The Coast Guard initially though the explosion was an enemy attack. They actually continued to think that until July 1947. By June 10, 1949, it was officially determined not to have been the result of enemy attack. Unfortunately, there would be no real answers as to what happened. The remains of the 250 men who lost their lives were originally buried at the Army, Navy, and Marine Cemetery in Guadalcanal with full military honors and religious services. Later, however, the remains were repatriated under the program for the return of World War II dead in 1949. The mass recommittal of the 250 unidentified dead took place in section 34 at MacArthur Circle, Arlington National Cemetery. The remains were placed in 52 caskets and buried in 28 graves near the intersection of Jesup and Grant Drives. The two survivors both earned the Purple Heart injuries sustained.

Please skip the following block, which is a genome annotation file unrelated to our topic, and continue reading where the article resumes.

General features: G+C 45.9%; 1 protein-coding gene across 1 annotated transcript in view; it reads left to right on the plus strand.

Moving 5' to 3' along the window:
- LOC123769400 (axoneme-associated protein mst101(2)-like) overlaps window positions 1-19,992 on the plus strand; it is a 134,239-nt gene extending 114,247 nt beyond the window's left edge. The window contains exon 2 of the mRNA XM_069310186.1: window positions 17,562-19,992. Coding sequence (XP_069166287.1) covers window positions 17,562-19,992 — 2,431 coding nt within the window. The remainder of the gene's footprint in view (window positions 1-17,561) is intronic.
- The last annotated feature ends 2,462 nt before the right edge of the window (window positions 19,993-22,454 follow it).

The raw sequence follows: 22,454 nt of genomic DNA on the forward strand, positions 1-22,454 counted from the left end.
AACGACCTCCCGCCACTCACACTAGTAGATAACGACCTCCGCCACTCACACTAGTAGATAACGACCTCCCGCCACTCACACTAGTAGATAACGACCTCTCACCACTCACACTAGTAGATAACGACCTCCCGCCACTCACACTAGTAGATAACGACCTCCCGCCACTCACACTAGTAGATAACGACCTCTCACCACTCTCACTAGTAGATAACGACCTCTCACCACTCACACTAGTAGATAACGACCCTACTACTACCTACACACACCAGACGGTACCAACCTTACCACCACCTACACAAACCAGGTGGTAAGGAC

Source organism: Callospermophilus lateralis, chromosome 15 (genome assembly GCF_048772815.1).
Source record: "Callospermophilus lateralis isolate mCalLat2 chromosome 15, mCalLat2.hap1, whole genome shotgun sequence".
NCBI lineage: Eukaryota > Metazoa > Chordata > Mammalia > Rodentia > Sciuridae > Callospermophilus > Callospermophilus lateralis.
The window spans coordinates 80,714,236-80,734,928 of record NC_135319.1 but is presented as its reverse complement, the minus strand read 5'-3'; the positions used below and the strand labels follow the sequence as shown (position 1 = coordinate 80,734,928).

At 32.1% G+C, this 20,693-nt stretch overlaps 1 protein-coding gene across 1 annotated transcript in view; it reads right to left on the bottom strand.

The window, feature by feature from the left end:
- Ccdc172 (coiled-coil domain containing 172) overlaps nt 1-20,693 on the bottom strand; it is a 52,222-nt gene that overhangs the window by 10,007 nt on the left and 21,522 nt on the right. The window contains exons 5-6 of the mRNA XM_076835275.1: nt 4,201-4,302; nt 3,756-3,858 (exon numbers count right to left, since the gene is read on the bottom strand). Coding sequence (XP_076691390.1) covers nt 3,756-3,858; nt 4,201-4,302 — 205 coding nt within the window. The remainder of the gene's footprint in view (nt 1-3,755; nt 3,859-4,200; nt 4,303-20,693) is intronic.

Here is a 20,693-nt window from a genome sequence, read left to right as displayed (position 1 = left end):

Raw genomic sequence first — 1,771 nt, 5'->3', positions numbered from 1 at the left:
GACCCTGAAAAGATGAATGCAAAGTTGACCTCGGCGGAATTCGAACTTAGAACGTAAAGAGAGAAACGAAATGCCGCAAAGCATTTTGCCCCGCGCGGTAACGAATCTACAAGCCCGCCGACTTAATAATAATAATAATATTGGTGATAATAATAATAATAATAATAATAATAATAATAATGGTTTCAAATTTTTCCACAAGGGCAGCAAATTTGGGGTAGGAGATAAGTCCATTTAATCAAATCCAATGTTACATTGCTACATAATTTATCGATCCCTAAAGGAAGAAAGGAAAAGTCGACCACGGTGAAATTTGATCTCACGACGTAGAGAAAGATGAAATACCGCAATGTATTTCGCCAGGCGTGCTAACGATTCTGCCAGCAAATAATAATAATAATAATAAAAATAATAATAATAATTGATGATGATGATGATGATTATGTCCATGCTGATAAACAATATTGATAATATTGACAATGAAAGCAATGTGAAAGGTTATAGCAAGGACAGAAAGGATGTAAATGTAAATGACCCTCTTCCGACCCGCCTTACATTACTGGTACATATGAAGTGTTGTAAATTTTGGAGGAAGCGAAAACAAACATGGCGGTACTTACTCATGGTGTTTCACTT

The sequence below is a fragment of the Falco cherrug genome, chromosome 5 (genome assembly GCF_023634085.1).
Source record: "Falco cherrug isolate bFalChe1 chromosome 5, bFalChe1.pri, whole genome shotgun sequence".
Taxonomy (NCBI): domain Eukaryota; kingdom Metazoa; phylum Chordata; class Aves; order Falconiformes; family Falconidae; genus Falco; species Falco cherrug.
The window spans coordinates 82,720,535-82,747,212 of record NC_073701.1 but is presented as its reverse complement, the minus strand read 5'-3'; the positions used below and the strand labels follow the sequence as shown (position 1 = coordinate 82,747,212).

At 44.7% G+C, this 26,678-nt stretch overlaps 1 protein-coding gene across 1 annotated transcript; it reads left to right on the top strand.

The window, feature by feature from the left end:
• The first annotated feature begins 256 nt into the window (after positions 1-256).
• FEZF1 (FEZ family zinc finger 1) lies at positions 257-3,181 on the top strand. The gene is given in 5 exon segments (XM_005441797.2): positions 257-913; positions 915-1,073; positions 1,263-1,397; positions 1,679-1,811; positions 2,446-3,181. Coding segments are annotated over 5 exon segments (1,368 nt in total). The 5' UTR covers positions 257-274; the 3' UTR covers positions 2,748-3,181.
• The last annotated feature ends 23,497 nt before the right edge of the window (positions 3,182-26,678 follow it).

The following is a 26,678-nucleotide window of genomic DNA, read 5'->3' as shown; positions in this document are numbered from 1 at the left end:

My grandniece, Siara Kirk has had a wonderful year. Prior to this year, Siara had gone through some things that were very hard, and then she met her future husband, Chris Kirk and her whole life started to turn around. The year 2021 ended very well beginning in early September, with Siara walking boldly up to Chris in the local Loaf and Jug convenience store in Casper and telling him that she liked his freckles. That was the beginning of a beautiful relationship. They found that they had a lot in common, including a love of exercise and travel. They especially love couple’s exercise, and the stuff they do is amazing. Their love blossomed, and on March 20, 2022, Chris proposed, and Siara accepted.

Siara has always been into exercise, and for over seven years, it has been her dream to become a certified personal trainer. With lots of hard work and perseverance, that dream came true on April 19, 2022, and she couldn’t be happier about that. Siara has always set goals for herself…a bucket list, if you will. She has been slowly (or maybe not so slowly) checking things off of her list. Siara has worked at Platte Valley Bank since July of 2015, so I assume the Personal Trainer work will be done as a side hustle…or as I prefer, side gig. Still in the world of personal trainers, I suppose side hustle might be more fitting.